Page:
Black Cancer Patients More Willing to Pay to Extend Life

Minority patients more willing than whites to expend their financial resources to prolong life

TUESDAY, April 26 (HealthDay News) -- Black cancer patients are more willing to expend their personal financial resources in order to extend life compared to white cancer patients, according to a study published online April 26 in Cancer.

Michelle Martin, Ph.D., from the University of Alabama at Birmingham, and colleagues investigated the willingness of cancer patients of different ethnicities to use personal financial resources to extend their lives. Participants from the Cancer Care Outcomes Research and Surveillance observational studies who had newly diagnosed colorectal or lung cancer (4,214 patients) were interviewed regarding different aspects of their care, including their willingness to expend their personal financial resources to extend their life. The correlation between race/ethnicity and the desire for life-extending treatment was assessed, after controlling for clinical, sociodemographic, and psychosocial factors.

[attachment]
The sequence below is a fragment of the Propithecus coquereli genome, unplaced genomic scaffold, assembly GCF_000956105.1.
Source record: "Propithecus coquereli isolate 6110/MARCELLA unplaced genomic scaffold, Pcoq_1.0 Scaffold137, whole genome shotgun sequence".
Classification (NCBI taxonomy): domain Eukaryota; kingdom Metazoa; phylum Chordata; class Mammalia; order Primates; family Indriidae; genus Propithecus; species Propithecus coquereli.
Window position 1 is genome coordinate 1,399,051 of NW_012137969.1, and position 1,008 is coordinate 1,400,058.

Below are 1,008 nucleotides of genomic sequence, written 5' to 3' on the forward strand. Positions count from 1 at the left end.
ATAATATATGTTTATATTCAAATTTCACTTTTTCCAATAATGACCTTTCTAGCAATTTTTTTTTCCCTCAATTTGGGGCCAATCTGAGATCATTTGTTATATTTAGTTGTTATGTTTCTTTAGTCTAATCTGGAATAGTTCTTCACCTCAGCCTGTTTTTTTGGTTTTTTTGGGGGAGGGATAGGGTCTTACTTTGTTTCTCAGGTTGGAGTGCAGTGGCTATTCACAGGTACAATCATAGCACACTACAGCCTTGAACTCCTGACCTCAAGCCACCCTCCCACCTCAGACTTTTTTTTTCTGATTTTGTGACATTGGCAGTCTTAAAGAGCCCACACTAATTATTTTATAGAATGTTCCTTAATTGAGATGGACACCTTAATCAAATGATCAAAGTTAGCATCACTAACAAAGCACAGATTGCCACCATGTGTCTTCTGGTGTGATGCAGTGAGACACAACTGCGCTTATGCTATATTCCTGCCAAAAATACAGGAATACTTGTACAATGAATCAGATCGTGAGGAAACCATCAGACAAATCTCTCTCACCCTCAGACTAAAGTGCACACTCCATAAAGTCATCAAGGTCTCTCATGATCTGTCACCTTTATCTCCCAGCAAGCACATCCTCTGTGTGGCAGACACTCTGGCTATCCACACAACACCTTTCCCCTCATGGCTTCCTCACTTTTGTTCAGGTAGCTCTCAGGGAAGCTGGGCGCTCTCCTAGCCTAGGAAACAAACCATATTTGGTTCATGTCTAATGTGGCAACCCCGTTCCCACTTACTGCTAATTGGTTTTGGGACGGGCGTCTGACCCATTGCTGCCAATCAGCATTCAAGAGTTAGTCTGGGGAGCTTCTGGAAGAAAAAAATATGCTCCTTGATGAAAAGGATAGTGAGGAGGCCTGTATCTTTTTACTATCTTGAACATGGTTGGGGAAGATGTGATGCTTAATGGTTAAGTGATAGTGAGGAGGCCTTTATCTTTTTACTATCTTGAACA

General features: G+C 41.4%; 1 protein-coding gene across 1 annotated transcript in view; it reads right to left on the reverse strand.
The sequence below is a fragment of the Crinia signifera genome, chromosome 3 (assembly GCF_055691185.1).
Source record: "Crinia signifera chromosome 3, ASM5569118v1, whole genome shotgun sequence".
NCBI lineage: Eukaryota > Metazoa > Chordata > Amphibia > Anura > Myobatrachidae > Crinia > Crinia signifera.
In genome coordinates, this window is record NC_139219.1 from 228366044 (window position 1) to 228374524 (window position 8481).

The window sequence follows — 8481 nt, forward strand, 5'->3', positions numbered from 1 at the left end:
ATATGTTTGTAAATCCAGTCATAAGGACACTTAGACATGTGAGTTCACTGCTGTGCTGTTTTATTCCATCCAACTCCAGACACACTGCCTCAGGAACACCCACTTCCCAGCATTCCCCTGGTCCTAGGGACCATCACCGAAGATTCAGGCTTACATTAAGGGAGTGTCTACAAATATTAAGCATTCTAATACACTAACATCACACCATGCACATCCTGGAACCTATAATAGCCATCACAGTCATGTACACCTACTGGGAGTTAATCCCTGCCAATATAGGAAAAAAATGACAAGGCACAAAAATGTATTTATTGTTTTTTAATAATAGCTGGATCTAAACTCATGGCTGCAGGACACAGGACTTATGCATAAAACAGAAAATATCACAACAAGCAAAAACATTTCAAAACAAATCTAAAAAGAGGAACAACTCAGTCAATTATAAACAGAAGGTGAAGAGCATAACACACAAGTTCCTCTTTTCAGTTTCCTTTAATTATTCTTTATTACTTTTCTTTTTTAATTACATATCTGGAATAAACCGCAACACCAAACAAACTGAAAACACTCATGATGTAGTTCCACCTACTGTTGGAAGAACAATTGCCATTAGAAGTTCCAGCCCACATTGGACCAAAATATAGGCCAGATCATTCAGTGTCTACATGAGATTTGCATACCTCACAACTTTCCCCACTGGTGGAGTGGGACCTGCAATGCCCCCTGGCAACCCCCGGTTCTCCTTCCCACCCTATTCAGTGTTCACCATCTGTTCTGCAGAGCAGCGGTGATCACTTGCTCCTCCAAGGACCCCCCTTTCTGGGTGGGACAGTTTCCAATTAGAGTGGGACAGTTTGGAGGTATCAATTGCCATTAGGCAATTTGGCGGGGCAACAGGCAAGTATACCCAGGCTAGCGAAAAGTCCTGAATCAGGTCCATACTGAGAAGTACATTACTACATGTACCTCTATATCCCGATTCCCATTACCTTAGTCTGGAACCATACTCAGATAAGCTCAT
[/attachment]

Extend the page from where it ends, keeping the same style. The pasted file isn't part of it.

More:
The investigators found that 80 percent of blacks were willing to spend all resources to extend life, compared to 54 percent of whites, 69 percent of Hispanics, and 72 percent of Asians. Compared to whites, blacks were significantly more likely to choose to spend all financial resources to prolong life (odds ratio, 2.41) after adjusting for confounding variables.

"Minority patients were more likely to report a willingness to deplete financial resources to have life-extending treatment. Hispanic and Asian patients willingness to spend financial resources in pursuit of longer life expectancy was intermediate between those expressed by blacks and by whites," the authors write.

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